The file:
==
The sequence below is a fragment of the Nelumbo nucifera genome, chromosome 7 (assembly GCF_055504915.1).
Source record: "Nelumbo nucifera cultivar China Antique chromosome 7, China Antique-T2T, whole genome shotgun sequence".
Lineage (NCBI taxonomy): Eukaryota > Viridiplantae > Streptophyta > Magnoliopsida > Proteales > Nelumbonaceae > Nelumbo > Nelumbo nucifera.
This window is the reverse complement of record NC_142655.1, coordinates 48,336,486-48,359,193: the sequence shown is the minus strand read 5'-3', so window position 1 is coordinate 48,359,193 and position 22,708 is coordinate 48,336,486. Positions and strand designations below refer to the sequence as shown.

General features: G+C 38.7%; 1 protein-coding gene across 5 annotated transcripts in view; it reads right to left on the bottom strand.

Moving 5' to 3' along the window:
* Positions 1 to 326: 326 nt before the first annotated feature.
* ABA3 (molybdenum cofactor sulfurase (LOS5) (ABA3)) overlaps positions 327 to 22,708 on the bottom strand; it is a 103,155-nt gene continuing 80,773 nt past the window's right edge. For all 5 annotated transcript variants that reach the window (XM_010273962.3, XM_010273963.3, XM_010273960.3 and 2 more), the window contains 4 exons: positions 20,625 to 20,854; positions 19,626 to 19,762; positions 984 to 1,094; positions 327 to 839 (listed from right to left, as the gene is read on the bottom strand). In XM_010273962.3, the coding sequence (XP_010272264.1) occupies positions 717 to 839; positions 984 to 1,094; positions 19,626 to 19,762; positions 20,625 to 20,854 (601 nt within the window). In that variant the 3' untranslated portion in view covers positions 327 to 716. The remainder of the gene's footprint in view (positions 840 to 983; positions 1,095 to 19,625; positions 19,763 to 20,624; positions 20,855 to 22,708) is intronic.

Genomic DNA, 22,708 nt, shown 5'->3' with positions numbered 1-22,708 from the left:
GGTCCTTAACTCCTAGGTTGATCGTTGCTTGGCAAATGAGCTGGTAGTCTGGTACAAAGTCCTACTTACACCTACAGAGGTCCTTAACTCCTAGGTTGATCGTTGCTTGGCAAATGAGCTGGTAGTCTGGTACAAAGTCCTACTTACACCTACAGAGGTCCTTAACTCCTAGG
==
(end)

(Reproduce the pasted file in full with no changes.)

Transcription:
The sequence below is a fragment of the Nelumbo nucifera genome, chromosome 7 (assembly GCF_055504915.1).
Source record: "Nelumbo nucifera cultivar China Antique chromosome 7, China Antique-T2T, whole genome shotgun sequence".
Lineage (NCBI taxonomy): Eukaryota > Viridiplantae > Streptophyta > Magnoliopsida > Proteales > Nelumbonaceae > Nelumbo > Nelumbo nucifera.
This window is the reverse complement of record NC_142655.1, coordinates 48,336,486-48,359,193: the sequence shown is the minus strand read 5'-3', so window position 1 is coordinate 48,359,193 and position 22,708 is coordinate 48,336,486. Positions and strand designations below refer to the sequence as shown.

General features: G+C 38.7%; 1 protein-coding gene across 5 annotated transcripts in view; it reads right to left on the bottom strand.

Moving 5' to 3' along the window:
* Positions 1 to 326: 326 nt before the first annotated feature.
* ABA3 (molybdenum cofactor sulfurase (LOS5) (ABA3)) overlaps positions 327 to 22,708 on the bottom strand; it is a 103,155-nt gene continuing 80,773 nt past the window's right edge. For all 5 annotated transcript variants that reach the window (XM_010273962.3, XM_010273963.3, XM_010273960.3 and 2 more), the window contains 4 exons: positions 20,625 to 20,854; positions 19,626 to 19,762; positions 984 to 1,094; positions 327 to 839 (listed from right to left, as the gene is read on the bottom strand). In XM_010273962.3, the coding sequence (XP_010272264.1) occupies positions 717 to 839; positions 984 to 1,094; positions 19,626 to 19,762; positions 20,625 to 20,854 (601 nt within the window). In that variant the 3' untranslated portion in view covers positions 327 to 716. The remainder of the gene's footprint in view (positions 840 to 983; positions 1,095 to 19,625; positions 19,763 to 20,624; positions 20,855 to 22,708) is intronic.

Genomic DNA, 22,708 nt, shown 5'->3' with positions numbered 1-22,708 from the left:
GGTCCTTAACTCCTAGGTTGATCGTTGCTTGGCAAATGAGCTGGTAGTCTGGTACAAAGTCCTACTTACACCTACAGAGGTCCTTAACTCCTAGGTTGATCGTTGCTTGGCAAATGAGCTGGTAGTCTGGTACAAAGTCCTACTTACACCTACAGAGGTCCTTAACTCCTAGG